Awareness is the first step to change. By reading the above you are already having a think about who is in the driving seat: your inner child or your adult self. Who makes the decisions?

But also you have considered WHY, and where it comes from.

Now think about the triggers:

• How do you know who is in charge? Do you get a physical sensation that something is not right (heart racing, headache or stomach pain, looking away, sweating etc.?
• Or is it more emotional, you start feeling sad, upset, angry, screaming (having a tantrum) etc.

Knowing the triggers will help you take the lead as your adult self.

To be kind to your inner child and tell them that it is ok, you are safe now – and that you, the adult, is in charge, control of YOUR life, actions and behaviours.

Now you can take control and make sensible adult decisions and start acting and behaving like the adult and parent you can be proud of.
Your inner child is safe now…

Examples: The dad I mentioned above who would do anything to avoid battles in the home could now sit with his family and talk to them about setting agreed rules, routines and responsibilities and agree on consequences if rules were broken. But more importantly, if there were consequences to manage, his adult self was now ok sticking to his boundaries and values and following through in a firm but respectful way. He told himself that his children could have a reaction to his boundaries and requests, that their emotions were nothing to do with him, but something they had to deal with. He had done nothing wrong. His inner child felt safe.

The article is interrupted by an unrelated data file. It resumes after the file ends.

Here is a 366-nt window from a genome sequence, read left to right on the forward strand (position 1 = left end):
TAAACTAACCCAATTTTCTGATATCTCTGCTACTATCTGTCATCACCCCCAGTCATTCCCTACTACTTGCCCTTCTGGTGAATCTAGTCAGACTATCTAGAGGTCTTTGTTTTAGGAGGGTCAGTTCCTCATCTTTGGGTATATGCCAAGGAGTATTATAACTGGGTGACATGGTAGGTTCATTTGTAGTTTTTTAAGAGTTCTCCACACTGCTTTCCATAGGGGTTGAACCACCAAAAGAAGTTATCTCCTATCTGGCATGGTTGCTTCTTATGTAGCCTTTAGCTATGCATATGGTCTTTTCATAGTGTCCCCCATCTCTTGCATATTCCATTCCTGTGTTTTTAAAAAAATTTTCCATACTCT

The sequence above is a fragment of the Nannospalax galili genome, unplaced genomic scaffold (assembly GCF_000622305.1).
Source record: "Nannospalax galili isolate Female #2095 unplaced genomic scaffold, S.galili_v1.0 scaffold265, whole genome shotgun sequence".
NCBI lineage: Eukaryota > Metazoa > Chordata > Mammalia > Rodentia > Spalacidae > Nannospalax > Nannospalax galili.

And when I want to take a piece of cake now, my adult self tells me that it is OK. I eat healthily on a daily basis, I am a normal weight and size, I exercise regularly, and it is my choice to eat a piece of cake and no one will tell me I am fat. My inner child is happy.

When people look at my daughter now, her adult self has to quickly tell herself, ‘they are not looking at me thinking I am shy and introvert or arrogant, they are just looking because they want to talk to me, because my work is interesting or they might just like me!’ – her inner child can breathe safely.

So be kind to your inner child, even welcome them into your life. But only the part that you enjoy.

We don’t stop playing because we grow old, we grow old because we stop playing (George Bernard Shaw ).

So think about what you enjoyed as a child and embrace that again.

Think about some qualities you had as a child i.e. fearless, sporty, even selfish (it is ok to think about yourself and put your needs first at times) and try to nurture these so they can grow again.

Would you laugh out loud and without filter? Do it again, don’t mind what others think, that is the inner child you don’t want to welcome back in.

Would you like you say NO to others and YES to self (when appropriated)? Then do it I a way that sit well with you and still respect the receiver.

Don’t bother that some part of your inner child is telling you be please others. You CAN and WILL please yourself first.

I wish you good luck re-parenting your inner child.

Good luck and have fun..

Best wishes Mette Theilmann, Director of Predictable Parenting & Founder of the Parenting Community App